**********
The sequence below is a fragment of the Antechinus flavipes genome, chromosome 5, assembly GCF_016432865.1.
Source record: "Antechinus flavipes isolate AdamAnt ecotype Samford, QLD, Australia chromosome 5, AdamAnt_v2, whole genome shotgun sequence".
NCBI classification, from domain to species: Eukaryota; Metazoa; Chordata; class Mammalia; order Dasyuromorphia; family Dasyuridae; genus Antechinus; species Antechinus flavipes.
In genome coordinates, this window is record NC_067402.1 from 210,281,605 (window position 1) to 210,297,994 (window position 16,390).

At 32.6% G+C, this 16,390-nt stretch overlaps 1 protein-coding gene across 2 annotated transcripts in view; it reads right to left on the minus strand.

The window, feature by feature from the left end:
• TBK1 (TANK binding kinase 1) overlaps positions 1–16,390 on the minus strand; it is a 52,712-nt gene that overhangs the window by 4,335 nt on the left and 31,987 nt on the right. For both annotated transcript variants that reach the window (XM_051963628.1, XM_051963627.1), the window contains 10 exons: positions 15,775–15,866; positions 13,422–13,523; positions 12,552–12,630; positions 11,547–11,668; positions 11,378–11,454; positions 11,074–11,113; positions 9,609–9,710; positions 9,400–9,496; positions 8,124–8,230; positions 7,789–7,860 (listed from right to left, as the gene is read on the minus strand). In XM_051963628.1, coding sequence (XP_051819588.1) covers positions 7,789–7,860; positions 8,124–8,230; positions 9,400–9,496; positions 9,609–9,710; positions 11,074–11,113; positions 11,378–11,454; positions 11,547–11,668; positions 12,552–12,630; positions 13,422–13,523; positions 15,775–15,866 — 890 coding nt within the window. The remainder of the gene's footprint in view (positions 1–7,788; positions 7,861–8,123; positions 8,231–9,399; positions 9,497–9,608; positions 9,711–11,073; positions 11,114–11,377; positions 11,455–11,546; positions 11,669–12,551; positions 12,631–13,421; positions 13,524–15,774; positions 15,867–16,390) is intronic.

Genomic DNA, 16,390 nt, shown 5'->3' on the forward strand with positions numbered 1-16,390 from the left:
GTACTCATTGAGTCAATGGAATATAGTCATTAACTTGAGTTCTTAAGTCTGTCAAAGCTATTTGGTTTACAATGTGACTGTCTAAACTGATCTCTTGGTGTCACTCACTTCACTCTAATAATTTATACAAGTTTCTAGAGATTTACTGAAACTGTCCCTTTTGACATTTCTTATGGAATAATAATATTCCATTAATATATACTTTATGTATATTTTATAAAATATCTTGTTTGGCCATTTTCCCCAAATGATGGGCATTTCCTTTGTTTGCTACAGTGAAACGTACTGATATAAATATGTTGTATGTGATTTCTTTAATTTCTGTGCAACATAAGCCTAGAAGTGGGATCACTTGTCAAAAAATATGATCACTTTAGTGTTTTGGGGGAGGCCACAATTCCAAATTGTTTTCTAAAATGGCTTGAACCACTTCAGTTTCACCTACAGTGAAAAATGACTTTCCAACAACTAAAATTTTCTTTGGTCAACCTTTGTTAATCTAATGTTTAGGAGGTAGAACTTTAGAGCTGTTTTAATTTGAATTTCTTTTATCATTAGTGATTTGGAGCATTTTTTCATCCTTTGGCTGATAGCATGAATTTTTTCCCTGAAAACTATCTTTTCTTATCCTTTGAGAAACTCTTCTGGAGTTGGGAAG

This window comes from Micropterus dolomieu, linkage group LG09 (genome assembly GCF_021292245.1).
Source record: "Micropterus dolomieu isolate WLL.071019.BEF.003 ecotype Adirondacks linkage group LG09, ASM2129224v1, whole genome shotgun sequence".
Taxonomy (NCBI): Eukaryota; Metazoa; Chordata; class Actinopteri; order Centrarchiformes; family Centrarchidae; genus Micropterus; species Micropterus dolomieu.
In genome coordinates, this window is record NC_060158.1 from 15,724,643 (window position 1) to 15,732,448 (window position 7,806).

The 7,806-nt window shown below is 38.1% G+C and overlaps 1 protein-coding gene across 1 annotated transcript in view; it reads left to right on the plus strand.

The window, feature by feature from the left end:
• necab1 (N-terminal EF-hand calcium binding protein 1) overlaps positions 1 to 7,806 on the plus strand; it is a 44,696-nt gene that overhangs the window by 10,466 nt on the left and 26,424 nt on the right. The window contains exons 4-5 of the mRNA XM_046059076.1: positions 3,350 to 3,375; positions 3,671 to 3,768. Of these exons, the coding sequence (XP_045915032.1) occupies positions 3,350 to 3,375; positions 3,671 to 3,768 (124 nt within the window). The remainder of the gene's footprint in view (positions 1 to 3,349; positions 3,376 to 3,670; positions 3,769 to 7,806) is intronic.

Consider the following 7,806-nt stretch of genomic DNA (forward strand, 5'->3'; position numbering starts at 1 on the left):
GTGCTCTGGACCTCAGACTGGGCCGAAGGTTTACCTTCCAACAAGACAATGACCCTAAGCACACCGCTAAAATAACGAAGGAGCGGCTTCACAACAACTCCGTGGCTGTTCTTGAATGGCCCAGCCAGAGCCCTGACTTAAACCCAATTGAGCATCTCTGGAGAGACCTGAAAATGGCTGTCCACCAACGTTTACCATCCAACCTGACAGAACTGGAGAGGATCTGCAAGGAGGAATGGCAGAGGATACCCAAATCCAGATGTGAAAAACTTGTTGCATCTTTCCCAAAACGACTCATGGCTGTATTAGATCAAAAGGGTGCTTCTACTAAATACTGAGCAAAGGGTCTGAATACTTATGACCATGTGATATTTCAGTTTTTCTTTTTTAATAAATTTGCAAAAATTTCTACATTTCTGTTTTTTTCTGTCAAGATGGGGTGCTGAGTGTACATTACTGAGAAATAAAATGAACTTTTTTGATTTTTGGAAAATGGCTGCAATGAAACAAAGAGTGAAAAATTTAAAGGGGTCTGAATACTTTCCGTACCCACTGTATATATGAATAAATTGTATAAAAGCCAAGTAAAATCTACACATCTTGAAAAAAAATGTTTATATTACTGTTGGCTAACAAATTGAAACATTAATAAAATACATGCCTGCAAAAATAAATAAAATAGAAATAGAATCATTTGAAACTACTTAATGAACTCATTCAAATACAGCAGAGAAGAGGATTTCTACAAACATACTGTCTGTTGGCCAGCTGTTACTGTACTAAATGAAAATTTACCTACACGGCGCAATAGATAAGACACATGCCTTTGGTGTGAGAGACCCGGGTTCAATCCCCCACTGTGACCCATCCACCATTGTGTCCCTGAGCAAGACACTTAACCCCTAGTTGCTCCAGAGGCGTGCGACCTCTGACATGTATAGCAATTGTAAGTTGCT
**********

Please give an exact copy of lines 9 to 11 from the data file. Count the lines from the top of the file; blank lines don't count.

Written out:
GTACTCATTGAGTCAATGGAATATAGTCATTAACTTGAGTTCTTAAGTCTGTCAAAGCTATTTGGTTTACAATGTGACTGTCTAAACTGATCTCTTGGTGTCACTCACTTCACTCTAATAATTTATACAAGTTTCTAGAGATTTACTGAAACTGTCCCTTTTGACATTTCTTATGGAATAATAATATTCCATTAATATATACTTTATGTATATTTTATAAAATATCTTGTTTGGCCATTTTCCCCAAATGATGGGCATTTCCTTTGTTTGCTACAGTGAAACGTACTGATATAAATATGTTGTATGTGATTTCTTTAATTTCTGTGCAACATAAGCCTAGAAGTGGGATCACTTGTCAAAAAATATGATCACTTTAGTGTTTTGGGGGAGGCCACAATTCCAAATTGTTTTCTAAAATGGCTTGAACCACTTCAGTTTCACCTACAGTGAAAAATGACTTTCCAACAACTAAAATTTTCTTTGGTCAACCTTTGTTAATCTAATGTTTAGGAGGTAGAACTTTAGAGCTGTTTTAATTTGAATTTCTTTTATCATTAGTGATTTGGAGCATTTTTTCATCCTTTGGCTGATAGCATGAATTTTTTCCCTGAAAACTATCTTTTCTTATCCTTTGAGAAACTCTTCTGGAGTTGGGAAG

This window comes from Micropterus dolomieu, linkage group LG09 (genome assembly GCF_021292245.1).
Source record: "Micropterus dolomieu isolate WLL.071019.BEF.003 ecotype Adirondacks linkage group LG09, ASM2129224v1, whole genome shotgun sequence".